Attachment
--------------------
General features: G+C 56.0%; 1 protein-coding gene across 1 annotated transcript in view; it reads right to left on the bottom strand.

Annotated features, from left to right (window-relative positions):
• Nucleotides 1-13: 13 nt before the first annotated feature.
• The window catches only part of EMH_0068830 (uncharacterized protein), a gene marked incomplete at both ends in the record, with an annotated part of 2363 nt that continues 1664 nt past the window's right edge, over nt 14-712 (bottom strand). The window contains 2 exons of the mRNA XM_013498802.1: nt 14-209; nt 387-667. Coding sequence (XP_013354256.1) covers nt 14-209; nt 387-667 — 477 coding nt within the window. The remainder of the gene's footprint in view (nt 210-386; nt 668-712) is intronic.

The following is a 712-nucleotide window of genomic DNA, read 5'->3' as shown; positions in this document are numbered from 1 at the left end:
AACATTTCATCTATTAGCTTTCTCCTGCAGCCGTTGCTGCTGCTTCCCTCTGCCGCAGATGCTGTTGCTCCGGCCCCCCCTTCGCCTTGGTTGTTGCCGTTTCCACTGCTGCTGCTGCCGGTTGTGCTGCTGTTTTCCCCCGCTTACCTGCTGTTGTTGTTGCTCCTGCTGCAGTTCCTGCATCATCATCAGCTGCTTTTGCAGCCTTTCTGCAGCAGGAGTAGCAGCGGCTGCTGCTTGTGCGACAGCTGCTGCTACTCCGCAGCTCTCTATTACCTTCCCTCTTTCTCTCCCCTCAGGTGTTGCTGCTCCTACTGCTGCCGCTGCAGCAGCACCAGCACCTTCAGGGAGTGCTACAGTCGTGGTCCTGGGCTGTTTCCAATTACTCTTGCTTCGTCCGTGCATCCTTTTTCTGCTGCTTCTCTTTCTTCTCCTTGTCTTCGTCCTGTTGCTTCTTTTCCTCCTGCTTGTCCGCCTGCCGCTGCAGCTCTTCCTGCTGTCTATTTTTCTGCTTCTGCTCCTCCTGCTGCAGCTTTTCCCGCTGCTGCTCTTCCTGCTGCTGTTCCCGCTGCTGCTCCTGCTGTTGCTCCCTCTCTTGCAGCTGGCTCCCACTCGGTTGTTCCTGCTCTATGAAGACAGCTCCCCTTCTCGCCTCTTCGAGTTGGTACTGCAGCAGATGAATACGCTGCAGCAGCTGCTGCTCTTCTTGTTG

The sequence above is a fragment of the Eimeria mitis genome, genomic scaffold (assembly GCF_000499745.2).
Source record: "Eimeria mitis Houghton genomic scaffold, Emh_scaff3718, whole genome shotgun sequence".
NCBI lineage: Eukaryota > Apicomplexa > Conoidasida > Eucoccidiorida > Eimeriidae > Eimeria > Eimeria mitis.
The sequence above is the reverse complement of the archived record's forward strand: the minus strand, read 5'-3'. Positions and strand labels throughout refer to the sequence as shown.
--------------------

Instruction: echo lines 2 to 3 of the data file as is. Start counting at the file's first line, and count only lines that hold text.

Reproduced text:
Annotated features, from left to right (window-relative positions):
• Nucleotides 1-13: 13 nt before the first annotated feature.